Two existing crop damage models (AGRIDE-c and the JRC) were calibrated using three types of data: crop yields, crop selling prices and crop cost of production. Crop yields were obtained from the Italian National Statistical Institute (ISTAT), crop selling prices and costs of production were instead available from official sources such as ISMEA and Coldiretti (Italian association of farmers).

Finally, the proposed approach will allow the comparison between the damages experienced by farmers evaluated from questionnaires and the damages estimated by the two models in order to evaluate how the models simulate data directly collected from the field surveys.

How to cite: Giusti, R., Monteleone, B., Borzì, I., and Martina, M.: Flood impacts on Agriculture: The case study of Nonantola 2020 Flood event. , EGU General Assembly 2021, online, 19–30 Apr 2021, EGU21-10256, https://doi.org/10.5194/egusphere-egu21-10256, 2021.

09:32–09:34
|
EGU21-13617
Anne Gobin, Charlotte Boeckaert, Willem Coudron, Tim De Cuypere, Tom De Swaef, Dominique Huits, Peter Lootens, and Sabien Pollet

Water availability and using the available water in a well-considered manner is becoming increasingly more important for farmers. An increase in dry summers (Gobin, 2018) confirms that in the future irrigation will have to take place in a smart manner, particularly in the water demanding horticultural sector. In times of water scarcity, governments may issue a ban on water extraction from natural water bodies. This on-going research investigates to what extent the supply of alternative water sources, such as treated waste water from domestic use or food processing , can be used for irrigation. In addition to the availability, the quality of irrigation water determines its suitability for crop utilisation. Treated domestic waste water may contain pathogens rendering the irrigated crop unfit for fresh consumption, whereas treated waste water from food companies may contain high salt concentrations affecting soil and crop health. The water demand was investigated on wastewater irrigated field trials and on irrigated farmers’ fields. Irrigation trials with various types of treated waste water elucidated the effects of these water sources on the crop yield, crop quality and the long-term impact on the soil quality. Soil moisture sensors were combined with a crop model, satellite images and meteorological information to monitor crop growth and performance of potato, spinach and cauliflower in on-farm conditions. The regional water demand for all irrigated crops was calculated with a water balance model based on actual evapotranspiration (Zamani et al., 2015) and linked to the supply of waste water sources in an online viewer, which makes it possible to promote water coalitions in regions where the water demand is high.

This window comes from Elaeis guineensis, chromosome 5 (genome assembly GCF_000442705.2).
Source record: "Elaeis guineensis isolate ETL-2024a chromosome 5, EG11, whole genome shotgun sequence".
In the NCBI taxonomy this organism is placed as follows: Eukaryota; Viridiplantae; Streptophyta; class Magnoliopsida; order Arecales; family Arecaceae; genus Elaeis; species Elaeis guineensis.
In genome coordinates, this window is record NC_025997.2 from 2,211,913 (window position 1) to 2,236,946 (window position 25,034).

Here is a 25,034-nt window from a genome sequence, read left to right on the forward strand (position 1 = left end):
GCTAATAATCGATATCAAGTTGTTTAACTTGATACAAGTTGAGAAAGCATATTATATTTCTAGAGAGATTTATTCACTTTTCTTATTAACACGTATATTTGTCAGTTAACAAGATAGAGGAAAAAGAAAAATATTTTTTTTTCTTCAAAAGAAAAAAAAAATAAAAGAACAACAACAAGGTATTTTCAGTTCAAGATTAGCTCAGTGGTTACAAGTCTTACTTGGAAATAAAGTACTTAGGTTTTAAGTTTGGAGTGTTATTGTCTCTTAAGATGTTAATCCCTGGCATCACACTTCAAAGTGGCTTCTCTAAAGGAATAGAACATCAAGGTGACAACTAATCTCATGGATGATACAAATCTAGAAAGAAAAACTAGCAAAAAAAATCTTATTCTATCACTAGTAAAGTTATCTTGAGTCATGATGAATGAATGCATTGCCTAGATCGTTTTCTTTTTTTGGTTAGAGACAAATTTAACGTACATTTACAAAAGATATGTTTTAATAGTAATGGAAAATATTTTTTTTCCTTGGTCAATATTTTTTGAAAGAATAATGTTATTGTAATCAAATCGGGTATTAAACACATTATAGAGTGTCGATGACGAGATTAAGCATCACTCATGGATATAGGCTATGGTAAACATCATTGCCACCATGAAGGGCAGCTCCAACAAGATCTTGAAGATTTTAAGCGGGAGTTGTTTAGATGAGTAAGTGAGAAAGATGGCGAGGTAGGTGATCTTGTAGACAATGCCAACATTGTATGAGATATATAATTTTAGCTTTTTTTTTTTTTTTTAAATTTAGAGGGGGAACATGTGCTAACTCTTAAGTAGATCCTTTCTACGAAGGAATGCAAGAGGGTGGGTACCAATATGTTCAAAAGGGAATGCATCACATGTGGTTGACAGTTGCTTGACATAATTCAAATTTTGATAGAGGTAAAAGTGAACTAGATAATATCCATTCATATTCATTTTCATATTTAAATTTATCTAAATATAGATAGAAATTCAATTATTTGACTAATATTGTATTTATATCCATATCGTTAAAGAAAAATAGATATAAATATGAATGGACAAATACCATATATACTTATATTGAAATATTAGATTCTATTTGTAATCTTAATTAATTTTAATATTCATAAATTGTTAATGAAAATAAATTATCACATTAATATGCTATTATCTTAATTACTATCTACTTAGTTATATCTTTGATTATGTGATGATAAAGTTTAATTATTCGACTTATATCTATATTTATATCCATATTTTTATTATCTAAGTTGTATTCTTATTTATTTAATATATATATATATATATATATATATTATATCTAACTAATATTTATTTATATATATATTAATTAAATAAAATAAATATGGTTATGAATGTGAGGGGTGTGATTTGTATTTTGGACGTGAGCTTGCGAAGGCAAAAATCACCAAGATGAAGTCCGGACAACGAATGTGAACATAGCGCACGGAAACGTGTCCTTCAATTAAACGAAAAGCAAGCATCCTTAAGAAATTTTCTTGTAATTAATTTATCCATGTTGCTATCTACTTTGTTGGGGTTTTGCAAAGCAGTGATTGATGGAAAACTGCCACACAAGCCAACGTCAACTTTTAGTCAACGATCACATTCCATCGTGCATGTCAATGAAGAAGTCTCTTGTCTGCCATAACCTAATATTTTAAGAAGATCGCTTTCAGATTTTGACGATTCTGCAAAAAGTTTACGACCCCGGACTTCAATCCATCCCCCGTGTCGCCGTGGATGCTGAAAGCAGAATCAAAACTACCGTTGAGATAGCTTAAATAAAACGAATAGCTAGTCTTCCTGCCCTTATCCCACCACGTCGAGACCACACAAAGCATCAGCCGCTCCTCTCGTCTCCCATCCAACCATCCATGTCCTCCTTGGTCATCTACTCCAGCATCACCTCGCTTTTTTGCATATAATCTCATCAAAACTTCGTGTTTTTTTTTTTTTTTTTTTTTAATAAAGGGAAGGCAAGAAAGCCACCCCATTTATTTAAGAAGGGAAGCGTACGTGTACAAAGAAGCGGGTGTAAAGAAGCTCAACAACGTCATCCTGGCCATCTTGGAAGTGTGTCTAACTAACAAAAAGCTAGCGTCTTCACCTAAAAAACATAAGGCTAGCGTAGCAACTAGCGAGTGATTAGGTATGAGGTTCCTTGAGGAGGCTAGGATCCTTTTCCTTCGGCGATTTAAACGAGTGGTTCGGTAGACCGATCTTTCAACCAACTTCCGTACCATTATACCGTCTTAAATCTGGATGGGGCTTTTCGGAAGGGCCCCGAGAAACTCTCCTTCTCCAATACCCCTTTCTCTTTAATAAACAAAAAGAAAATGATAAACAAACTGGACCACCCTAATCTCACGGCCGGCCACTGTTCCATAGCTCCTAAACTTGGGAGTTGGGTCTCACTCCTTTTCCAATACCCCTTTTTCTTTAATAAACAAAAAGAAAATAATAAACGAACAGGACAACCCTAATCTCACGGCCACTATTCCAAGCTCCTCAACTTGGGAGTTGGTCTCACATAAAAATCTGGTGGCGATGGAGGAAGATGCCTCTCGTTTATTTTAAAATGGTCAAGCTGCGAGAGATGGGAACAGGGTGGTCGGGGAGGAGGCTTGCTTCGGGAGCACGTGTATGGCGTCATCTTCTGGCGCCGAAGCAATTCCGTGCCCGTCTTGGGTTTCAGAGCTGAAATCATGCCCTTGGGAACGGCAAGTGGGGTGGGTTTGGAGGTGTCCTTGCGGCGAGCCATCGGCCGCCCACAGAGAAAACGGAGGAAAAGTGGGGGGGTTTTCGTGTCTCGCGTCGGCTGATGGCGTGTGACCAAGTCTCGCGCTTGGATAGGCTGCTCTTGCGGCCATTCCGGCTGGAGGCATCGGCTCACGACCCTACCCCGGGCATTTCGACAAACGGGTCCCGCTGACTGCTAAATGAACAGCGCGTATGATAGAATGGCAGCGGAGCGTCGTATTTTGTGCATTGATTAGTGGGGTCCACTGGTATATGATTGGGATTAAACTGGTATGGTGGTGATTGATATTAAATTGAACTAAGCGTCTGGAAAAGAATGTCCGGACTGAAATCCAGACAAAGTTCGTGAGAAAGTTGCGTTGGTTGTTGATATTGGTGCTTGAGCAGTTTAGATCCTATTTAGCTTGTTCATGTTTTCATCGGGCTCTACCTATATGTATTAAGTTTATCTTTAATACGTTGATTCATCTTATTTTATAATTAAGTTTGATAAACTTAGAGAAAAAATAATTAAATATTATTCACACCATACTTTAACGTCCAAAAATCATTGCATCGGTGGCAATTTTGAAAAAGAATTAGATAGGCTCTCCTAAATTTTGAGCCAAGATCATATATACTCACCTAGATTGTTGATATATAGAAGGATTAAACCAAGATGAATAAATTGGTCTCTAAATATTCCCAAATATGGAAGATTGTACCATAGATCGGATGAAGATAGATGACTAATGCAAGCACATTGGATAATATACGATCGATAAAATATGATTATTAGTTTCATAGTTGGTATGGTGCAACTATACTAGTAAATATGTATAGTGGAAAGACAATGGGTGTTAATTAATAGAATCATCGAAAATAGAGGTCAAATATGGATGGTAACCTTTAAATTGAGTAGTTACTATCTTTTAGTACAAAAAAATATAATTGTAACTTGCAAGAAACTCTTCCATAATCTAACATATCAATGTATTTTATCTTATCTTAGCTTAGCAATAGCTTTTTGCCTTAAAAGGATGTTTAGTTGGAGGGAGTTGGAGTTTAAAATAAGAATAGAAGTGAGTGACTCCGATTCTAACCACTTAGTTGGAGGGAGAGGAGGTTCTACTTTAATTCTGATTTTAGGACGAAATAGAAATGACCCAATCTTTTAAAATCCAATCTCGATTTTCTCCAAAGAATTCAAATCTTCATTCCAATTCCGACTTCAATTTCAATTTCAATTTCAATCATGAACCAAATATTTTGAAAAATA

Acknowledgements

The research was funded by the Flemish Agency for Innovation and Entrepreneurship in Belgium under contract agreement HBC.2017.0817. 

References

Gobin, A., 2018. Weather related risks in Belgian arable agriculture. Agricultural Systems 159: 225-236. https://doi.org/10.1016/j.agsy.2017.06.009

Zamani, S., Gobin, A., Van de Vyver, H., Gerlo, J., 2015. Atmospheric drought in Belgium - Statistical analysis of precipitation deficit. International Journal of Climatology 36(8): 3056–3071. https://doi.org/10.1002/joc.4536

 

How to cite: Gobin, A., Boeckaert, C., Coudron, W., De Cuypere, T., De Swaef, T., Huits, D., Lootens, P., and Pollet, S.: Bridging the water demand gap with wastewater irrigation, EGU General Assembly 2021, online, 19–30 Apr 2021, EGU21-13617, https://doi.org/10.5194/egusphere-egu21-13617, 2021.

09:34–09:36
|
EGU21-13547
|
ECS
Andrea Urgilez-Clavijo and Ana M. Tarquis